Emily Cook: The Read Aloud Lifestyle: How To Get the Most Out of Living Books

We all know that reading aloud to our children is important. But the mechanics of actually doing it can often times seem difficult. In this session, I’m going to talk about how to make reading aloud a priority in our homeschools and how to get the most out of reading those living books.

Leave your comments below for Emily’s talk

The Read Aloud Lifestyle: How To Get the Most Out of Living Books to be entered to win cool prizes!

Emily Cook is the author and creator of the secular homeschool curriculum Build Your Library, a literature-based K-10 program infused with the teachings of Charlotte Mason. She writes full year lesson plans as well as shorter topical unit studies. Emily has been homeschooling her four children in Southern NH for 15 years. She is passionate about reading aloud to children of all ages and loves to share her love of literature with others. She is also the author of the book A Literary Education: Adapting Charlotte Mason for Modern Secular Homeschooling.

 

About The Author

43 Comments

  1. Brenda

    Loved that you encouraged newer literature. I feel the same way. Wish that you had discussed about children who hate to read and narrate. My youngest is now 12 and absolutely hates reading. Our oldest is 31 and loved reading. I have had reluctant readers but never a child that absolutely dislikes it. I have even tried newer literature like Harry Potter and such but nothing has spoken to him.

    Reply
    • Emily Cook

      My twins are reluctant readers, and one of them absolutely hates reading, so I can sympathize. I try to choose books that I think will appeal to him and I read aloud to him mostly. I’m trying to introduce him to audio books but he complains that they are boring and I read them “better” because I do voices and act out the story. One of the ways I’ve hooked him is by reading aloud a book that I know has a movie adaptation that he’d enjoy. We read the story first and then we have a fun movie night with popcorn, or we go see the movie in the theaters. I do require that he read independently as well, but I’m more lenient about those choices. He recently discovered a manga series called One Punch Man and he willingly read the whole series – I believe it was 12 books. Are they great literature? Not necessarily, but he wanted to read them, so they were important to him. Has your son read any graphic novels or comics? That might be something worth checking out.

      I also have a video I’ve done about reluctant readers that might be helpful: https://youtu.be/RQhSAsYfowk?list=PLH0CYhgpybOneAZR24LljeqOVIKqiNdFq

      Reply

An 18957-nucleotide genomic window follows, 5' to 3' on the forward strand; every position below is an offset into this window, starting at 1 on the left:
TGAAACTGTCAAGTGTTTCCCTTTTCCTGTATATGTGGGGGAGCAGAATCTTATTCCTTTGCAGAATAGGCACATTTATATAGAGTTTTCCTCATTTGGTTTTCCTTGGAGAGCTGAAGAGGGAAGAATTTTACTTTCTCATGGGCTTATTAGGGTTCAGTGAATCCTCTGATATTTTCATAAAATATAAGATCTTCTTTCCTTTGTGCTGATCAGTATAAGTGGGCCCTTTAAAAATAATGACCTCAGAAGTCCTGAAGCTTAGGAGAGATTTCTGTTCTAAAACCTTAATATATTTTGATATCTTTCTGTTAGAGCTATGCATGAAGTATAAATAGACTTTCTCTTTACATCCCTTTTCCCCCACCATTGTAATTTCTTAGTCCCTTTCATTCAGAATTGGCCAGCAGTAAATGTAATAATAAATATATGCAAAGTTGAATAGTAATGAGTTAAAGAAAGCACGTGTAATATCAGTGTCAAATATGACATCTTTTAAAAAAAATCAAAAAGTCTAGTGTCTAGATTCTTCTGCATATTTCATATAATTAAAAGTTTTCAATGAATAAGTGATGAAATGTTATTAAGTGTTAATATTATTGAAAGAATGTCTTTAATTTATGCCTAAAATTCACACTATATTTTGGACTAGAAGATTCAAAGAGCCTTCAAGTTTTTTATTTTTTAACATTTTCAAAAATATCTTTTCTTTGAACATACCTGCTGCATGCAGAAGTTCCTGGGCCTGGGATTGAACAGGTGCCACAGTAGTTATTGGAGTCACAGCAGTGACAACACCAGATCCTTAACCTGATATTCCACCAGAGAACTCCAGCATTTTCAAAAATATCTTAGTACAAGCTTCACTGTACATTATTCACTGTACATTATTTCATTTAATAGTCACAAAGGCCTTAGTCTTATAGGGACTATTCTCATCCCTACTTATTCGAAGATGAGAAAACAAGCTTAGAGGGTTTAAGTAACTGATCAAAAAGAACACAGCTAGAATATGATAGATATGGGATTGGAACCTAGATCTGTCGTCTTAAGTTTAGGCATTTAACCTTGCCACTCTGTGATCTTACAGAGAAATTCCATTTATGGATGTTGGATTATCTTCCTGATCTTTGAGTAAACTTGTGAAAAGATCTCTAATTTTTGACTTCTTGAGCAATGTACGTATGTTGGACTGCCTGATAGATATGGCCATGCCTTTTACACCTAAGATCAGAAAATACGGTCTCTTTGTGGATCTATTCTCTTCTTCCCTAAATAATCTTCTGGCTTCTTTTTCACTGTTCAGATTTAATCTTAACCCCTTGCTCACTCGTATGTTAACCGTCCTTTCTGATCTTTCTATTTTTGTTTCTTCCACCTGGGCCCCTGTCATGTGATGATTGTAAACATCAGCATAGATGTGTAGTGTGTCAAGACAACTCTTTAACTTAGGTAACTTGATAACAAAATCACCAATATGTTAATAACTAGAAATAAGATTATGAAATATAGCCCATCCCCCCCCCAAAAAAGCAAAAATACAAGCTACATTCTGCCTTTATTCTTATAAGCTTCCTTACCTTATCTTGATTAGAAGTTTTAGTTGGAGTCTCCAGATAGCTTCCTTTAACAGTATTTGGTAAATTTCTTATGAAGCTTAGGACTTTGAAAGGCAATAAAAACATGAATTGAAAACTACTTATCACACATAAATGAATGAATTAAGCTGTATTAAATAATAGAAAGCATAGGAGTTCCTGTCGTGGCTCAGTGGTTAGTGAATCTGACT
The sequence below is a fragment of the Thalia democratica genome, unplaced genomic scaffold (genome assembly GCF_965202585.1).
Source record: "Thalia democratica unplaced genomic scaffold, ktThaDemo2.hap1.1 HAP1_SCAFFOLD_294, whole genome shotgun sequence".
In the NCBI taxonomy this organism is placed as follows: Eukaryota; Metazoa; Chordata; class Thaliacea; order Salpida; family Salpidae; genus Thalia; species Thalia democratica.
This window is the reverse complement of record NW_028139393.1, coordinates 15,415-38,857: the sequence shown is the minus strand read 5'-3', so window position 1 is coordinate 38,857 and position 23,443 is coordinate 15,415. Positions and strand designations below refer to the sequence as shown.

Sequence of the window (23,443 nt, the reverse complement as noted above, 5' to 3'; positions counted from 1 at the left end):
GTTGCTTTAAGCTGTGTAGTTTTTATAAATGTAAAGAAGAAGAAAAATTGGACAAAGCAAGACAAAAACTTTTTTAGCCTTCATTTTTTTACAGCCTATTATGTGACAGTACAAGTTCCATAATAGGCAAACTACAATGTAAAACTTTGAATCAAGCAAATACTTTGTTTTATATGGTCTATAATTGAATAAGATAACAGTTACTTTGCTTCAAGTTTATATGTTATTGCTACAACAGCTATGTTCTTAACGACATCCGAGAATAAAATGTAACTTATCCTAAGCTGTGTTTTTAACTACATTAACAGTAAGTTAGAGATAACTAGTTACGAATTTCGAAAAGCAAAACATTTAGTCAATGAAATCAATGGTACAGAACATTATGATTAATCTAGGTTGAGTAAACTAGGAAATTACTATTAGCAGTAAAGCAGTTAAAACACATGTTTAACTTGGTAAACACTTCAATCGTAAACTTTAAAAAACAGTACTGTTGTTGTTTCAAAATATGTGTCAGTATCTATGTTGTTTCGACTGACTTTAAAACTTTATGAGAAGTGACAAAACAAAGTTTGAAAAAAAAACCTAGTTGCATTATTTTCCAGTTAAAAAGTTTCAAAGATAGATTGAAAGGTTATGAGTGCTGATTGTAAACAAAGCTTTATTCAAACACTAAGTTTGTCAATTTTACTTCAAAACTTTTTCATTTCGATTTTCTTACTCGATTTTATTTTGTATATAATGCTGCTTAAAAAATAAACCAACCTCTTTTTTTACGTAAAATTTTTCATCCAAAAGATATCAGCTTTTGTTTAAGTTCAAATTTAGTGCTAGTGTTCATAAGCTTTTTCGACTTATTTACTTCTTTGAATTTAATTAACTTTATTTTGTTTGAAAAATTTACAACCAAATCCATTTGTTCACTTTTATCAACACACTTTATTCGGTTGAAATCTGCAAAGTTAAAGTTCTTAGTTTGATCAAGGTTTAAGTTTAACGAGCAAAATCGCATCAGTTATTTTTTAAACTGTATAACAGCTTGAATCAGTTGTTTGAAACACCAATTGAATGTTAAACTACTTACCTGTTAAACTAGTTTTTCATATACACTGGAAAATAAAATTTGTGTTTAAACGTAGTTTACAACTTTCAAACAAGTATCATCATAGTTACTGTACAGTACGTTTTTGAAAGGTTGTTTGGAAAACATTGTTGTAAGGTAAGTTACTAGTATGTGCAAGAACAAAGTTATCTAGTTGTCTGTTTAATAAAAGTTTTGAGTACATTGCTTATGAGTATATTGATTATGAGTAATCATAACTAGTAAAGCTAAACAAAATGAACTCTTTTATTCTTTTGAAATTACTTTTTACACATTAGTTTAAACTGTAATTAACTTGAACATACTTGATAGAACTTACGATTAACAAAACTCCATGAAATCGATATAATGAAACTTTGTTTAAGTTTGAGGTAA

2. Christina Easthope

    I love books. It is something I want to pass on to my children. This summer my 8 year old read the entire Harry Potter series, and the entire Percy Jackson and the Olympians series in a 4 month time period. I don’t take enough time to read aloud to my children though and this video has encouraged me to make more time to do that.

    Reply
    • Emily Cook

      Thank you! I’m so glad that I have encouraged you to read aloud!

      Reply
  3. Blair Lee

    Your book selections are awesome! Thanks for the great talk!

    Reply
  4. Jenn

    my 6.5 yearold despises being read to and audio books. i think it could be sensory related. my current mission is to work on independent reading since she only prefers books she can read. I want more literature based curriculum but it is a fight to get her to listen to someone else read to her.

    Reply
    • Emily Cook

      Have you tried buddy reading with her? You take turns where you read a page and then she reads a page…this might help her get adjusted to the idea of listening to someone else read.

      Reply
  5. NADINE

    Such a good talk! Reading together everyday has been the best part of our homeschool life. Instead of “there’s an app for that”, homeschoolers be like “there’s a BOOK for that!” 🙂

    Reply
    • Emily Cook

      Hahahaha – I love that! My kids joke that I have a book for everything, lol.

      Reply
  6. Kat Hutcheson

    Emily, from one bibliophile to another, I just wanted to say that I love this talk!

    Reply
  7. Jackie

    Just like your book, blog, and other YouTube videos I just love so much from you Emily! I feel like each time I pick up on something new to bring into my thought process as my family continues down a charlotte mason inspired path for homeschooling. This time I’m realizing I could be doing more with my oldest’s timeline especially as he gets older. I really love how you went through narration in this since so many times I don’t feel that people “get” it. I know it’s taken me awhile to get into a good flow for it! Thanks for the great talk!

    Reply
    • Emily Cook

      Thank you! I think people tend to overcomplicate narration – my mantra for basically everything in life, but especially in homeschooling is Keep It Simple! 😉

      Reply
  8. Christina George